3. SSH into the VM using Jenkins SSH Plugin
  4. Deploy the application using a simple BASH script
  5. Copy the data from Azure Data Lake Store to the attached disk to enable the application maximum performance in Read/Write
  6. Deprovision the VM
    sudo waagent -deprovision+user --force
  7. Make an image from the VM
    # Deallocate (stop) the base image vm
    az vm deallocate --resource-group {$base_vm_resource_group} --name ${base_vm_name}
    # Flag vm to be able to create an image from it
    az vm generalize --resource-group ${base_vm_resource_group} --name ${base_vm_name}
    # Create the image
    az image create --resource-group ${base_image_resource_group} --name ${base_image_name} --source ${base_image_source}
    # Export the id of the image to an environment variable
  8. Delete the VM and associated resources
    az group delete -n ${base_vm_resource_group} --yes
  9. Create or update the VMSS with the current VM image
    # Create (or update) VMSS with new image
    az vmss create -n ${vmss_name} -g ${vmss_resource_group} --image ${vmss_image} --vnet-name ${vmss_vnet_name} 
        --subnet ${vmss_subnet_name} --storage-sku Premium_LRS --ssh-key-value ${vmss_ssh_key_path} 
        --admin-username ${image_user} --instance-count ${instance_count} --vm-sku ${instance_type} 
        --data-disk-sizes-gb 10 --disable-overprovision

    The image below shows the Azure CLI commands with environment variables as parameters:

Image jenkins2 1024 215 651

Transferring the Data

Emedgene provides its customers the option of supplying data on either Azure or AWS S3. For Azure, Emedgene decided that they wanted to store their data in Azure Data Lake Store (ADLS), which enables the capture of data of any size, type, or ingestion speed. In order to achieve this functionality, they needed to transfer more than 100 TB of customer data securely from S3 storage to ADLS using Azure Data Factory. Azure Data Factory allows users to create a workflow that can ingest data from both on-premises and cloud data stores, then transform or process that data using existing compute services.

During the migration process, Emedgene faced a challenge involving their need to periodically pull from their customers’ S3 instances. While Azure Data Factory can be used for a full migration from S3, it only supports incremental data copy from external data sources by date stamp if the data store is properly structured.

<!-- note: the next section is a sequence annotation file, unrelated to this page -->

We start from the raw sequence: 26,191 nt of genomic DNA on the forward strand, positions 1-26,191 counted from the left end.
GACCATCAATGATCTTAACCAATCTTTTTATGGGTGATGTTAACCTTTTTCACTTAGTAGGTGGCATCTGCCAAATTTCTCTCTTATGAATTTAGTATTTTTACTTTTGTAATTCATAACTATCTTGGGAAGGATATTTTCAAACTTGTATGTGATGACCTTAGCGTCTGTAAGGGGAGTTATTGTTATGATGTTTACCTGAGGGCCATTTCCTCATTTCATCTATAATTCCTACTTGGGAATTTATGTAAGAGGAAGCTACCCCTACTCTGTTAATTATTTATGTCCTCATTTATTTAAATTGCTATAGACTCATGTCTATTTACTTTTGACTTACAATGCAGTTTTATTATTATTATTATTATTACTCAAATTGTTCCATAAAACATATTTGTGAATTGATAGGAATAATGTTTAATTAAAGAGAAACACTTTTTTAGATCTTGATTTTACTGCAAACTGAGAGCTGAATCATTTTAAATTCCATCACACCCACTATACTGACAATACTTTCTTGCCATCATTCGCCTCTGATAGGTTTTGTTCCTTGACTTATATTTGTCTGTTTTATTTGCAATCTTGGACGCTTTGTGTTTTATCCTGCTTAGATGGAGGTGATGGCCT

Example: -|--year


                |-- day

Since AWS does not provide a way of enforcing a rigid store hierarchy, Emedegene needed a mechanism to support incremental copy for improperly organized data stores. To resolve this problem, we created a Docker container for incremental data copy from S3 to ADLS. This service enables Emedgene to copy new data incrementally from S3 to ADLS by datestamp without a dependency on data store structure.

Application Secrets

Emedgene’s microservices architecture rests upon a large number of interdependent internal and external services. Emedgene needed a secure and centralized way to manage access to and between these services.  Azure Key Vault provides key and secret management which allowed Emedgene to generate and manage secure access tokens for their services.

However, Emedgene wanted to be able to easily query Azure Key Vault locally using their Azure Service Provider Credentials without having to parse a response object. This approach presented a couple of challenges. While the Azure Service REST API supports Service Provider Authentication, the client-level APIs require Credential Authentication for querying the Key Vault. In addition, certain key vault management features such as retrieving a list of all key vaults are not supported by the REST API.

To support Emedgene’s request we created a scalable Docker container for querying Azure key vaults for secrets using Azure Service Provider Credentials. Once the container service is running, users can choose either to retrieve a secret from a vault or search all vaults for a given secret.


Not all Azure services have direct 1:1 parity with AWS. When migrating from AWS to Azure there were three important questions which our team had to address:

  1. What was the most efficient path to move the data from AWS?
  2. How could we achieve the same or better compute functionality upon migration?
  3. How to manage access to the newly migrated services?

Our solution addresses these concerns by providing Emedgene with better native compute scalability, efficient data transfer support, and access management through the Azure Key Vault.

The solution outlined in this code story is adaptable to any workload that requires:

  • Continuous transfer of a large amount of data from S3 to Azure Data Lake
  • Changing the Jenkins DevOps process from AWS resources to Azure resources
  • Handling Key Vault secrets without embedding the Key Vault API in your code

We encourage any team undertaking a similar migration to Azure to take advantage of our code, which can be found in the following GitHub links: